The Marduk supporters like to point to this particular verse as the key to finding the similarities:
1:2 And the earth was without form, and void; and darkness was upon the face of the deep. And the Spirit of God moved upon the face of the waters.
The Babylonian account also has a watery chaos. The word for "deep" in the bibe is tehowm, which is similar in form to Marduk's nemesis, Tiamat.
O.K., technically this is a picture of Tiamat, the dragon from the old Dungeons and Dragons cartoon of the eighties (I remember it being a great show, but if I watched it today, I'd probably think it was cheesy), but since the Babylonian Tiamat was also a dragon, this picture will have to do.
As a part of the creation story, Marduk has to kick Tiamat's butt. The idea is that the words Tiamat and tehom are too linguistically similar and since Tiamat is a water goddess also then this is proof that the Hebrews borrowed their story from the Babylonians.
Not being a linguist, this is tricky for me to figure out as being proof or not. From what I've read, they both have the same root, but tehowm is masculine and inanimate and Tiamat is feminine and alive.
Another connection is from this verse:
1:3-5 And God said, Let there be light: and there was light. And God saw the light, that it was good: and God divided the light from the darkness. And God called the light Day, and the darkness he called Night...
The Enuma Elish also has light being around before the sun and the moon were created. There is a small difference in that the Enuma Elish has a god as light and Genesis has a god creating the light. However, this comparison is a big one in the fight for the Marduk original creation team.
1:6-10 And God said, Let there be a firmament in the midst of the waters, and let it divide the waters from the waters. And God made the firmament, and divided the waters which were under the firmament from the waters which were above the firmament: and it was so. And God called the firmament Heaven. And the evening and the morning were the second day. And God said, Let the waters under the heaven be gathered together unto one place, and let the dry land appear: and it was so. And God called the dry land Earth; and the gathering together of the waters called he Seas: and God saw that it was good.
The Babylonian myth also has a dividing of the waters and land; however, so does practically every other creation story. Here a third possibility emerges, maybe all cultures are pulling from an even earlier story, prehaps the original myth.
1:14-18 And God said, Let there be lights in the firmament of the heaven to divide the day from the night; and let them be for signs, and for seasons, and for days, and years: And let them be for lights in the firmament of the heaven to give light upon the earth: and it was so. And God made two great lights; the greater light to rule the day, and the lesser light to rule the night: he made the stars also. And God set them in the firmament of the heaven to give light upon the earth, And to rule over the day and over the night, and to divide the light from the darkness: and God saw that it was good.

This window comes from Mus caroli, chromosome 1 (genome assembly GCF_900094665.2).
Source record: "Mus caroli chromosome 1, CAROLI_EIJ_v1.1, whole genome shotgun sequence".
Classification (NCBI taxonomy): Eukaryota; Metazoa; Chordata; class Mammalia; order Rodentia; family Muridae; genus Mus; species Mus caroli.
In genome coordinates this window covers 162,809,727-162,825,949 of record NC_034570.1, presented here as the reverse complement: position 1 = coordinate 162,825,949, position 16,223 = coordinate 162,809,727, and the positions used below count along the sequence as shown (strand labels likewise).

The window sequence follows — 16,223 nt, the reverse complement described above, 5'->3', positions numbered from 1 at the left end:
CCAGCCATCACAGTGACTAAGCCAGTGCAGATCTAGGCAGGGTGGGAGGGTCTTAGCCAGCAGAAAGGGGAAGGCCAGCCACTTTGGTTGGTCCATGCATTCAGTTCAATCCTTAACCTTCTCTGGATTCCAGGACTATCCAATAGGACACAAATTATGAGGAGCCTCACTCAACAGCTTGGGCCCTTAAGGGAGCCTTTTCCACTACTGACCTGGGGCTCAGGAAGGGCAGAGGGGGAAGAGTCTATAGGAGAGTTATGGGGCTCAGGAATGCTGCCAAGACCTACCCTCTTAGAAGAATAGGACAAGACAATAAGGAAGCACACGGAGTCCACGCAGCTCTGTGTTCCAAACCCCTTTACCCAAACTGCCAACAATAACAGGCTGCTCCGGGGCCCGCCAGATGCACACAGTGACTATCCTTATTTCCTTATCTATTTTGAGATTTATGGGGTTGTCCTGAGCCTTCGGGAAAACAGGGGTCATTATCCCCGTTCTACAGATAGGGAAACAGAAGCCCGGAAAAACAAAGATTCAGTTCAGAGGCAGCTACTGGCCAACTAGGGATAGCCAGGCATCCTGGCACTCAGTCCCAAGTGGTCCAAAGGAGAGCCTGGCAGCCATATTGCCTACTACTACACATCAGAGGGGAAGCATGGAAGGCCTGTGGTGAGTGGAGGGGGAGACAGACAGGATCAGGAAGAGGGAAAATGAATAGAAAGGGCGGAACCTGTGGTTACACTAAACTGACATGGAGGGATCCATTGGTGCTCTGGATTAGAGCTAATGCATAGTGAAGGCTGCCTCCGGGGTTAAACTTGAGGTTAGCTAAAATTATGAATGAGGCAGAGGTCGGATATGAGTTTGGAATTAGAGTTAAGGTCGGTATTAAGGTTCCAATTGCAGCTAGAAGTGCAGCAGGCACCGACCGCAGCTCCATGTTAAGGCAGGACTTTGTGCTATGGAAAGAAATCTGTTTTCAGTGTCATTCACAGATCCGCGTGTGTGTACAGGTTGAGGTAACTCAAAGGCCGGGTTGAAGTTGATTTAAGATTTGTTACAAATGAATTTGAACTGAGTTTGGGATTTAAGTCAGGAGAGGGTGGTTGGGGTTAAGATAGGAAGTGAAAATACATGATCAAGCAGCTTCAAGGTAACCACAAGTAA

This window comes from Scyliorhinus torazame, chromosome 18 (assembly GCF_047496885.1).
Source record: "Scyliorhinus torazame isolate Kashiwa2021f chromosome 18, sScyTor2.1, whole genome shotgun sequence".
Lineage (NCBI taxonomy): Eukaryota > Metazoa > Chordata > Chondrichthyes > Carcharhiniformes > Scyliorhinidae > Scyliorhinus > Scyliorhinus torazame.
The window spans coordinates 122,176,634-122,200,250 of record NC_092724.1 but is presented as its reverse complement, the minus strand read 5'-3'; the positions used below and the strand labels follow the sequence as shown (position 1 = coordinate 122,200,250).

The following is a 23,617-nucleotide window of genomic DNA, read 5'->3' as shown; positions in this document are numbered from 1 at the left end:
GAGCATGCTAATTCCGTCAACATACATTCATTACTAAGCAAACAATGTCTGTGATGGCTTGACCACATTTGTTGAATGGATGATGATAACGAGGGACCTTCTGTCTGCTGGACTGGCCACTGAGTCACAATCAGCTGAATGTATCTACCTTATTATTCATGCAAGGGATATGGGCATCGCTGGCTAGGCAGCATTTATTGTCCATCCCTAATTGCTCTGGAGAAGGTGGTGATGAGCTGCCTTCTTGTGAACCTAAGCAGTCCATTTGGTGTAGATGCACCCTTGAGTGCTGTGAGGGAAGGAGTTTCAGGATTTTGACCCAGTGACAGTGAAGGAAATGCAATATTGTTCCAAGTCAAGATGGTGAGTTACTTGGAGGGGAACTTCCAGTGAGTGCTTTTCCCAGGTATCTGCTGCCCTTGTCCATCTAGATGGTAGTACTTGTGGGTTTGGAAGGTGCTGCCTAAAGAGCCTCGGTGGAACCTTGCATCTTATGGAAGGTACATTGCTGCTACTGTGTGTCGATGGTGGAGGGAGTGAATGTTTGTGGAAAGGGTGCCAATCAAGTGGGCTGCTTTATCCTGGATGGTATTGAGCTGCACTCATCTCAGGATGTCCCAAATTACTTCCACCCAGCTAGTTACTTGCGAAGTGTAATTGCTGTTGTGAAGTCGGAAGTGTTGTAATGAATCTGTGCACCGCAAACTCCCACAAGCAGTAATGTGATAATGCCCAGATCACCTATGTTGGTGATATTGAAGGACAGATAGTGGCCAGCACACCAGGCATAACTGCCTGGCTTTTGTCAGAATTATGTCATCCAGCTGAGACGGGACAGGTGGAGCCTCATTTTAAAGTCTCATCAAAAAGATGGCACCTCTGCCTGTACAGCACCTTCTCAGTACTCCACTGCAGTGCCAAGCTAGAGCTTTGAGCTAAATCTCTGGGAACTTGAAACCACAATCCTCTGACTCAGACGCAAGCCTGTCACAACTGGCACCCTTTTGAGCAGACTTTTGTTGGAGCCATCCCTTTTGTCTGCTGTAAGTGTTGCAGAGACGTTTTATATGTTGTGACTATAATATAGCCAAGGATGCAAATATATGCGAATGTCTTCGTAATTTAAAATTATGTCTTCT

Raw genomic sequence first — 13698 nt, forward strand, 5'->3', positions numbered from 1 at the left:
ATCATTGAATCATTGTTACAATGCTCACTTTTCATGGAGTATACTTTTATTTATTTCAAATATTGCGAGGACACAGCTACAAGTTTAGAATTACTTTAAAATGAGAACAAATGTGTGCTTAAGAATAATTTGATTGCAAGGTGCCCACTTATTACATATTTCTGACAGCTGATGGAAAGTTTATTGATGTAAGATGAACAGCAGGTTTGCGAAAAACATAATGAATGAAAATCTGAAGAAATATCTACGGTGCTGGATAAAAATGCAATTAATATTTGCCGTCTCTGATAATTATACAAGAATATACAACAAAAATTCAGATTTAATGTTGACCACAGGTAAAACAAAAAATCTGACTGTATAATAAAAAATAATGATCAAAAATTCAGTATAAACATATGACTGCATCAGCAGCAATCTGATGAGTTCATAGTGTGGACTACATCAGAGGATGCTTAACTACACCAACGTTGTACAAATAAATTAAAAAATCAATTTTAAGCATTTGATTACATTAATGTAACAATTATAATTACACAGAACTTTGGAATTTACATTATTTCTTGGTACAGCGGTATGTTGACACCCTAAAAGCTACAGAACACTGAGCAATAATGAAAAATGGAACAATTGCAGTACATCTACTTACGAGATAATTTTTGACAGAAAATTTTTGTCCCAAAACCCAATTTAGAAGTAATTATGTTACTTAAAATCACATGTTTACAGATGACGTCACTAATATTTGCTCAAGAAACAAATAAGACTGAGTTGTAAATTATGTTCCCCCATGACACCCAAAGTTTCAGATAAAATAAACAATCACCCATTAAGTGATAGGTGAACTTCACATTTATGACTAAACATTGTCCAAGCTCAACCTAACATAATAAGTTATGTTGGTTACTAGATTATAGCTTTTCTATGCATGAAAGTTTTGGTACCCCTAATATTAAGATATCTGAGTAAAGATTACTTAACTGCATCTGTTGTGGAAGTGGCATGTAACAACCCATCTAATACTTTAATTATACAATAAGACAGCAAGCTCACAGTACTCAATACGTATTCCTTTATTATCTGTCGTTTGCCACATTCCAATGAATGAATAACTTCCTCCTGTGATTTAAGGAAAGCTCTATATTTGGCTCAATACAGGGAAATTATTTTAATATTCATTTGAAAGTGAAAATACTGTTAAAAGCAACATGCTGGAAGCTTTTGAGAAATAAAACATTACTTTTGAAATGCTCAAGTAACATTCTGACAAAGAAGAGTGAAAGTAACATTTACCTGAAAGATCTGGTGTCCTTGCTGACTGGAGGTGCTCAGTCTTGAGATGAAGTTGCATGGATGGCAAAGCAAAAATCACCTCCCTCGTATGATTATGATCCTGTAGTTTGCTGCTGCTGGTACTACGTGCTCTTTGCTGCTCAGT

This is also similar in the Enuma Elish. It is also similar once again to all creation stories. The Marduk story does a better job story-wise because it also describes the making of the constellations as well.
Both versions have the creation of man from dirt. In Genesis God creates a figure in dust and breathes into it. Marduk's version has Ea creating a man in dirt and killing another god (Kingu) to supply the dirt man with blood. With The Enuma Elish coming first, this is a pretty good case for some copying. Better, at least, that Tiamat.
Genesis 2:2-3 And on the seventh day God ended his work which he had made; and he rested on the seventh day from all his work which he had made. And God blessed the seventh day, and sanctified it: because that in it he had rested from all his work which God created and made.
Here is another similarity in Marduk's favor. When the gods finished, they threw a party. In fact, the party lasts almost as long as the creation does.
There is another connection between Marduk's slaying of Tiamat and the biblical account of Yahweh's conquering the primordial sea-monster Leviathan:
It was you who split open the sea by your power;
you broke the heads of the monster in the waters.
It was you who crushed the heads of Leviathan
and gave him as food to the creatures of the desert.
This seems to me to be closer to a copying than anything previous, but it doesn't happen in Genesis! This passage is taken from Psalms 74.
So what is the verdict? Well, I'm not a scholar who has read the originals, btu I'd have to say that while there are some similarities, the Marduk story lacks the definitive punch to be the origin of the Genesis myth. If anything, Genesis and the Enuma Elish may have drawn from an unknown source, but copying to me seems unlikely.
What do you think? Did I leave something out? If so, it was not on purpose. Please set the record straight in the comment section.
Next post - something senseless and useless, probably.